Calculus

Differentiation of Functions

Differentiation of Functions Logo

Higher-Order Derivatives

  • Higher-Order Derivatives of an Explicit Function

    Let the function \(y = f\left( x \right)\) have a finite derivative \(f’\left( x \right)\) in a certain interval \(\left( {a,b} \right),\) i.e. the derivative \(f’\left( x \right)\) is also a function in this interval. If this function is differentiable, we can find the second derivative of the original function \(y = f\left( x \right)\), which is denoted by various notations as

    \[{f^{\prime\prime} = \left({f^\prime}\right)^\prime = {\left( {\frac{{dy}}{{dx}}} \right)^\prime } }={ \frac{d}{{dx}}\left( {\frac{{dy}}{{dx}}} \right) }={ \frac{{{d^2}y}}{{d{x^2}}}.}\]

    Similarly, if \(f^{\prime\prime}\) exists and is differentiable, we can calculate the third derivative of the function \(f\left( x \right):\)

    \[{f^{\prime\prime\prime} = \frac{{{d^3}y}}{{d{x^3}}} }={ y^{\prime\prime\prime}.}\]

    The result of taking the derivative \(n\) times is called the \(n\)th derivative of \(f\left( x \right)\) with respect to \(x\) and is denoted as

    \[{\frac{{{d^n}f}}{{d{x^n}}} }={ \frac{{{d^n}y}}{{d{x^n}}}\;\;\;}\kern0pt{\left( {\text{in Leibnitz’s notation}} \right),}\]

    \[{{f^{\left( n \right)}}\left( x \right) }={ {y^{\left( n \right)}}\left( x \right)\;\;\;}\kern0pt{\left( {\text{in Lagrange’s notation}} \right).}\]

    Thus, the notion of the \(n\)th order derivative is introduced inductively by sequential calculation of \(n\) derivatives starting from the first order derivative. Transition to the next higher-order derivative is performed using the recurrence formula

    \[{y^{\left( n \right)}} = {\left( {{y^{\left( {n – 1} \right)}}} \right)^\prime }.\]

    In some cases, we can derive a general formula for the derivative of an arbitrary \(n\)th order without computing intermediate derivatives. Some examples are considered below.

    Note that the following linear relationships can be used for finding higher-order derivatives:

    \[
    {{\left( {u + v} \right)^{\left( n \right)}} = {u^{\left( n \right)}} + {v^{\left( n \right)}},\;\;\;}\kern-0.3pt
    {{\left( {Cu} \right)^{\left( n \right)}} = C{u^{\left( n \right)}},\;\;}\kern-0.3pt{C = \text{const}.}
    \]

    Higher-Order Derivatives of an Implicit Function

    The \(n\)th order derivative of an implicit function can be found by sequential (\(n\) times) differentiation of the equation \(F\left( {x,y} \right) = 0.\) At each step, after appropriate substitutions and transformations, we can obtain an explicit expression for the derivative, which depends only on the variables \(x\) and \(y\), i.e. the derivatives have the form

    \[
    {y’ = {f_1}\left( {x,y} \right),\;\;\;}\kern-0.3pt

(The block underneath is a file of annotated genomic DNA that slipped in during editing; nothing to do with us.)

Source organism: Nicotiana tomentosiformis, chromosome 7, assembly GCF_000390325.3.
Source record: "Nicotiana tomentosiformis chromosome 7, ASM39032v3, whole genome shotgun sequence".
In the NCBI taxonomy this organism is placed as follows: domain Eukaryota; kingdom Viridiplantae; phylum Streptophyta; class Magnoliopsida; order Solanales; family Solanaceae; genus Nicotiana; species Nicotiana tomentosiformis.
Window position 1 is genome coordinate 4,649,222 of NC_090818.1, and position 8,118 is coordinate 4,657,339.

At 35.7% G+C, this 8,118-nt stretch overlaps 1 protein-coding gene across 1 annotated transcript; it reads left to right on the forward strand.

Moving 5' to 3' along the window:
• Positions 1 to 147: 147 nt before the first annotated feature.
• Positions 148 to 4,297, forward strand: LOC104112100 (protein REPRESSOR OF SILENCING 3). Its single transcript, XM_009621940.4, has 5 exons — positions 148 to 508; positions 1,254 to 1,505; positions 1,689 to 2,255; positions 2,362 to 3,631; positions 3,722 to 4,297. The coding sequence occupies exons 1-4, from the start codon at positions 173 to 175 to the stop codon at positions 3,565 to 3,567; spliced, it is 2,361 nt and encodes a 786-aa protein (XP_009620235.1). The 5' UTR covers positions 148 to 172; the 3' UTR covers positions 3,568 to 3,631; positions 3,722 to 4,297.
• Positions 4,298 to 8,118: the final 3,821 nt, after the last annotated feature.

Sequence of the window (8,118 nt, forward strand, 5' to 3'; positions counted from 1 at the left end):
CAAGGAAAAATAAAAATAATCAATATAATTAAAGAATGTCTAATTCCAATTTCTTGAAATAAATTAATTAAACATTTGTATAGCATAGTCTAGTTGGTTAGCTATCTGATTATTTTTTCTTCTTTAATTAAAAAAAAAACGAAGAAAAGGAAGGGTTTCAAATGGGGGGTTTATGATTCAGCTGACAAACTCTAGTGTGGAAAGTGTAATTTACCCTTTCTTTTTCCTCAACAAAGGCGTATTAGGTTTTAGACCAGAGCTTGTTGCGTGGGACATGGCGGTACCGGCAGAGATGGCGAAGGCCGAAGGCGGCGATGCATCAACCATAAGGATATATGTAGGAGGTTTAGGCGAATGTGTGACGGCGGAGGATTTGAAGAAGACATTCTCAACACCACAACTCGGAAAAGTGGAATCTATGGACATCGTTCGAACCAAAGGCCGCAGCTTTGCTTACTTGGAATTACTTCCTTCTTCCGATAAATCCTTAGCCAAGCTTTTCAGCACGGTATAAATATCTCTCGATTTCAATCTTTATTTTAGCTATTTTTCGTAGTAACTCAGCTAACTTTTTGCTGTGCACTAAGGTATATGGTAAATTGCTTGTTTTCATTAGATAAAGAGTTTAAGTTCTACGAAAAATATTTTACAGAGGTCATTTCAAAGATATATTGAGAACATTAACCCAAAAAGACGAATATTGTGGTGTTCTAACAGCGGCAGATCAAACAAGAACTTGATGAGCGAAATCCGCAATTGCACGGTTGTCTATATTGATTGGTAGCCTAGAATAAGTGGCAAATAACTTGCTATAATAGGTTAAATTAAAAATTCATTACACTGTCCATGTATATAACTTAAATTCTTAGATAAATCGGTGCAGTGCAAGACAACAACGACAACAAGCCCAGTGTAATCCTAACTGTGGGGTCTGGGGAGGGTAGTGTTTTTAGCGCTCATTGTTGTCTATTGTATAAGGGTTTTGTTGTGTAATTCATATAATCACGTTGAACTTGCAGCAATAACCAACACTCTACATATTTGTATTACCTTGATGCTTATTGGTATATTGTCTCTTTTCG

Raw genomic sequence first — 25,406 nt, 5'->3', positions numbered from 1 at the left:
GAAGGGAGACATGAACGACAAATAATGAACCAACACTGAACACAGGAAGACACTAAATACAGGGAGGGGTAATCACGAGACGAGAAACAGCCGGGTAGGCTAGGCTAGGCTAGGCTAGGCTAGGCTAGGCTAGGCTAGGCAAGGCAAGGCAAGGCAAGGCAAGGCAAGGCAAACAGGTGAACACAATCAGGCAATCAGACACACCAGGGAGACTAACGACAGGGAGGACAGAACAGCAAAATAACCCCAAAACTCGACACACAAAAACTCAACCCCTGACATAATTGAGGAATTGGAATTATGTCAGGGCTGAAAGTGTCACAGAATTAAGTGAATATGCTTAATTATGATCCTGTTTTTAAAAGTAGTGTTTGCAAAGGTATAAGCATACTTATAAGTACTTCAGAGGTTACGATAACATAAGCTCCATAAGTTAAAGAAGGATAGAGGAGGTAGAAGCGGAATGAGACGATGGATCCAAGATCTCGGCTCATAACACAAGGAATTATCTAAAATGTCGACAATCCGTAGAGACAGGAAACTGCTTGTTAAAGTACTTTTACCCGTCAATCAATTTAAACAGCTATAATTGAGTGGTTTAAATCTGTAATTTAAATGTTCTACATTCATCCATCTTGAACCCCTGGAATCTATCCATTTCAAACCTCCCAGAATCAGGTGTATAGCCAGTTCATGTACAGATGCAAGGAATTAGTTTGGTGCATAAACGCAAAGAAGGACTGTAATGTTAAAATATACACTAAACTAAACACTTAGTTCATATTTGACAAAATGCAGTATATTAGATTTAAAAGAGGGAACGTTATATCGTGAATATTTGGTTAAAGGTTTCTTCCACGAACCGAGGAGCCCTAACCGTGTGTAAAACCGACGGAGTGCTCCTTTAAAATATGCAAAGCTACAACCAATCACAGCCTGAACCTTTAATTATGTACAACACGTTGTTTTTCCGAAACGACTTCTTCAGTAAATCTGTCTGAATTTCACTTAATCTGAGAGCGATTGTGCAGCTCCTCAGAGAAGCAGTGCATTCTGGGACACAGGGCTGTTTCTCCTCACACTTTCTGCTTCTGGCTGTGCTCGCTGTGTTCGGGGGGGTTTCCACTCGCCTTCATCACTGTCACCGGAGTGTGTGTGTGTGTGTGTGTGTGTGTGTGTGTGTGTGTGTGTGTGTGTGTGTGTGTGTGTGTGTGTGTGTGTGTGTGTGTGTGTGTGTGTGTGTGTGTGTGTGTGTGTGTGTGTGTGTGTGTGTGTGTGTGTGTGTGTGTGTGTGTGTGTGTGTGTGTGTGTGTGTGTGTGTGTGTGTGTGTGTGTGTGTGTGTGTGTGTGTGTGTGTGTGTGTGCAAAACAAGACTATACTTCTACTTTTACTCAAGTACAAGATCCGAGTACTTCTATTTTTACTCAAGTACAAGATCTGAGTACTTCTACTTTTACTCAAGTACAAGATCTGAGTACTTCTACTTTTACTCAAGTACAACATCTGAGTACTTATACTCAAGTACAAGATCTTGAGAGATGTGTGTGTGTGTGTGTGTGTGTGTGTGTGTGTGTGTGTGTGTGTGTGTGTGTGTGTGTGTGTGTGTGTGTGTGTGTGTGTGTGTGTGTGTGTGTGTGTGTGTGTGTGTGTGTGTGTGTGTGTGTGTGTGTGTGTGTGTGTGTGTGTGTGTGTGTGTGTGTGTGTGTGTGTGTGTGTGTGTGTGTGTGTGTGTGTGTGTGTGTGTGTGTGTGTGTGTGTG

{y^{\prime\prime} = {f_2}\left( {x,y} \right), \ldots,\;\;\;}\kern-0.3pt
    {{y^{\left( n \right)}} = {f_n}\left( {x,y} \right).}
    \]

    Higher-Order Derivatives of a Parametric Function

    Consider a function \(y = f\left( x \right)\) given parametrically by the equations

    \[ \left\{ \begin{aligned} x &= x\left( t \right) \\ y &= y\left( t \right) \end{aligned} \right.. \]

    The first derivative of this function is given by

    \[y’ = {y’_x} = \frac{{{y’_t}}}{{{x’_t}}}.\]

    Differentiating once more with respect to \(x,\) we find the second derivative:

    \[y^{\prime\prime} = {y^{\prime\prime}_{xx}} = \frac{{{\left( {{y’_x}} \right)}’_t}}{{{x’_t}}}.\]

    Similarly, we define the derivatives of the third and higher order:

    \[ {{y^{\prime\prime\prime} = {y^{\prime\prime\prime}_{xxx}} = \frac{{{{\left( {{y^{\prime\prime}_{xx}}} \right)}’_t}}}{{{x’_t}}}, \ldots,}\;\;}\kern0pt {{{y^{\left( n \right)}} = y_{\underbrace {xx \ldots x}_n}^{\left( n \right)} }={ \frac{{{{\left( {y_{\underbrace {xx \ldots x}_{n – 1}}^{\left( {n – 1} \right)}} \right)}’_t}}}{{{x’_t}}}.}} \]


  • Solved Problems

    Click a problem to see the solution.

    Example 1

    Given the function \(y = {\left( {2x + 1} \right)^3}\left( {x – 1} \right).\) Find all derivatives of the \(n\)th order from \(n = 1\) to \(n = 5.\)

    Example 2

    Find the \(n\)th order derivative of the natural logarithm function \(y = \ln x.\)

    Example 3

    Find the \(n\)th derivative of the function \(y = \ln \left( {ax + b} \right).\)

    Example 4

    Find the \(n\)th derivative of the function \(y = x\ln x\) at \(x = 1.\)

    Example 5

    Find all derivatives of the sine function.

    Example 6

    Find the \(n\)th derivative of the function \(y = \sin ax.\)

    Example 7

    Find all derivatives of the cosine function.

    Example 8

    Find the \(n\)th order derivative of the function \(y = {\sin ^2}x.\)

    Example 9

    Find all derivatives of the function \(y = {\large\frac{1}{x}\normalsize}.\)

    Example 10

    Find all derivatives of the function \(y = \large{\frac{1}{{2x – 3}}}\normalsize.\)

    Example 11